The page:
After reading Kevin Hassett’s piece today about politicians treating PE firms as pornographers, I got to perusing Ed Prescott’s 2004 Nobel-acceptance lecture. And that got me thinking about the merits of “rules rather than discretion” in government policies.

As Prescott points out, suppose that nominal wage is set such that real wage is too high. You can, of course, undo this, ex post, via inflation (make people’s money worth less), but if people anticipate that from central banks that will lead to even more inflation and worse distortions. The solution, Nobel-winner Prescott argued, was an independent central bank committed to low inflation.

I’m fond of these sort of exercises, trying to imagine how others will respond to varying policies. There is a great exercise in that sort of thing captured by what is usually called “the numbers game”. Assume that all ten-zillion readers of this blog must choose an integer number between 0 and 100. What will two-thirds of the average number chosen be?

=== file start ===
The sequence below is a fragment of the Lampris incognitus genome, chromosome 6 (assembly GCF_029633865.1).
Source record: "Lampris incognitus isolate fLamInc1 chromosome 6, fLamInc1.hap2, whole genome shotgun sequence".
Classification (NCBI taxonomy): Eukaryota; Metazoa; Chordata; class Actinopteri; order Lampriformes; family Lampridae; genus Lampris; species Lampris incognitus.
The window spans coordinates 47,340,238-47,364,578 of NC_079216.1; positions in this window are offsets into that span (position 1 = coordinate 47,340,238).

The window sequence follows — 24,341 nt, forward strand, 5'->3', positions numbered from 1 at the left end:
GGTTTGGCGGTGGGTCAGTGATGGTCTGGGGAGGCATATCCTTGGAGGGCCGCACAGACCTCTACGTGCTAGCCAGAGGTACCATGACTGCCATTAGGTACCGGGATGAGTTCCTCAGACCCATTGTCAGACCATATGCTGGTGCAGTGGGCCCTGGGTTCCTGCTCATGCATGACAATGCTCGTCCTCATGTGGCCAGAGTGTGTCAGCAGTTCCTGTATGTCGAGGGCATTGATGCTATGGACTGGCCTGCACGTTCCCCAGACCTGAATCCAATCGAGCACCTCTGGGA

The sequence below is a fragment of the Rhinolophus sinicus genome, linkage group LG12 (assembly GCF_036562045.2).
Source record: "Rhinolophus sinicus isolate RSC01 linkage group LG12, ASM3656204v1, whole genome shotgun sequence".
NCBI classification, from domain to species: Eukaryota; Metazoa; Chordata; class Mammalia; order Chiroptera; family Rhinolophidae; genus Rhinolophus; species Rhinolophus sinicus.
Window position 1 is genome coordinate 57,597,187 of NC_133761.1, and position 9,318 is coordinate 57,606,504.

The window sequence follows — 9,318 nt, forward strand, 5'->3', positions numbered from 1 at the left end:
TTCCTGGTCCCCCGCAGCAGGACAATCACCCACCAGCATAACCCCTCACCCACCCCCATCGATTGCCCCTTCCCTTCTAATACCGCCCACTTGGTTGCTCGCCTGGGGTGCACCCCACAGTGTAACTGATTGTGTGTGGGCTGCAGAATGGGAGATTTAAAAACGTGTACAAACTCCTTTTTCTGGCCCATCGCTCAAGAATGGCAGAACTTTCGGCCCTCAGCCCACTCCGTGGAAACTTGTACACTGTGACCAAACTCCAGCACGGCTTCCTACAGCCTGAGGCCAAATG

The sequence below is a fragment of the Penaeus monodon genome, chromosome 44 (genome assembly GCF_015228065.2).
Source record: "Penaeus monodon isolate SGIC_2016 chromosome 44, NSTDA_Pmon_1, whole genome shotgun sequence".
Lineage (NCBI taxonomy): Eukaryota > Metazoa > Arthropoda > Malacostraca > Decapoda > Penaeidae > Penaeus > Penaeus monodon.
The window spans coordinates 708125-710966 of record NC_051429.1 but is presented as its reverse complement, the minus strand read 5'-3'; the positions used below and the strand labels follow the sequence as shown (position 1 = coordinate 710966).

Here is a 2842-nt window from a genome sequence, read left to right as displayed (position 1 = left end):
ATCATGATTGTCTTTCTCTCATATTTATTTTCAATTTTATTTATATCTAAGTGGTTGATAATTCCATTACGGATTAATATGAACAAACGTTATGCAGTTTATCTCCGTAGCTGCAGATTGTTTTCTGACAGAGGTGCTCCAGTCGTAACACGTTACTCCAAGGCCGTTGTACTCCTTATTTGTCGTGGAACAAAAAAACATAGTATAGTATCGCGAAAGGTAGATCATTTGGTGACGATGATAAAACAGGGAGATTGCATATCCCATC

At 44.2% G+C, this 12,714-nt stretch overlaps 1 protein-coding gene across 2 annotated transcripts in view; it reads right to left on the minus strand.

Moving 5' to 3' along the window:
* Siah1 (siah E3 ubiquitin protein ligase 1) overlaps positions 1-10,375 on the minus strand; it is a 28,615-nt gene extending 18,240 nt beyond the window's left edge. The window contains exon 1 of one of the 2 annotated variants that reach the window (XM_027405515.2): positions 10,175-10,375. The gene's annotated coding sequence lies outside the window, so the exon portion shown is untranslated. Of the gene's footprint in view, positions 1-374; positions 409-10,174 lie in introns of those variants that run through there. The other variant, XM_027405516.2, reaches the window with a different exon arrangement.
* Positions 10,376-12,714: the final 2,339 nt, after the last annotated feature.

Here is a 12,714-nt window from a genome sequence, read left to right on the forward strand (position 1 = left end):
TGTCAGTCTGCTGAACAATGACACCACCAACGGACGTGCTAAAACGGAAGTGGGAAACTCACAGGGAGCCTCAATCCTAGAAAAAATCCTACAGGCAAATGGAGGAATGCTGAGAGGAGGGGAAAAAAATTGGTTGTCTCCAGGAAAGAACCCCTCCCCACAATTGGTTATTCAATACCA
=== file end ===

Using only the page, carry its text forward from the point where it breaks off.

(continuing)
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The logical answer is 0, but that assumes all your readers are logical and came up with the same answer. But to assume all your readers are logical is illogical…

44 is my Derren Brown-ish guess…

33.

Average guess is 50. Two thirds of 50 is 33.

Or is that waaay too simple?

When picking a number between 0 and 100 that’s 2/3 the average, everyone should recognize that they will have to pick something less than 66 (2/3 100). Since everyone knows that, the new max number is 66, so you should pick 2/3 of that (44). Since everyone knows that, you pick 2/3 of that number (30).

And it keeps going down until you get to 0. This is the “logical” conclusion, but it demands that everyone participating is logical, which is unlikely.

No, not too simple, but the trouble starts with that realization. Once people realize that 33 is the “right” answer, then they’ll assume others will figure that too and act accordingly, so the new “right” answer will be 2/3s of 33 or 22, and then … You get the picture.

In the limit, the best answer to the above question becomes 0. In the real world, you generally do pretty well with something like 27 or so.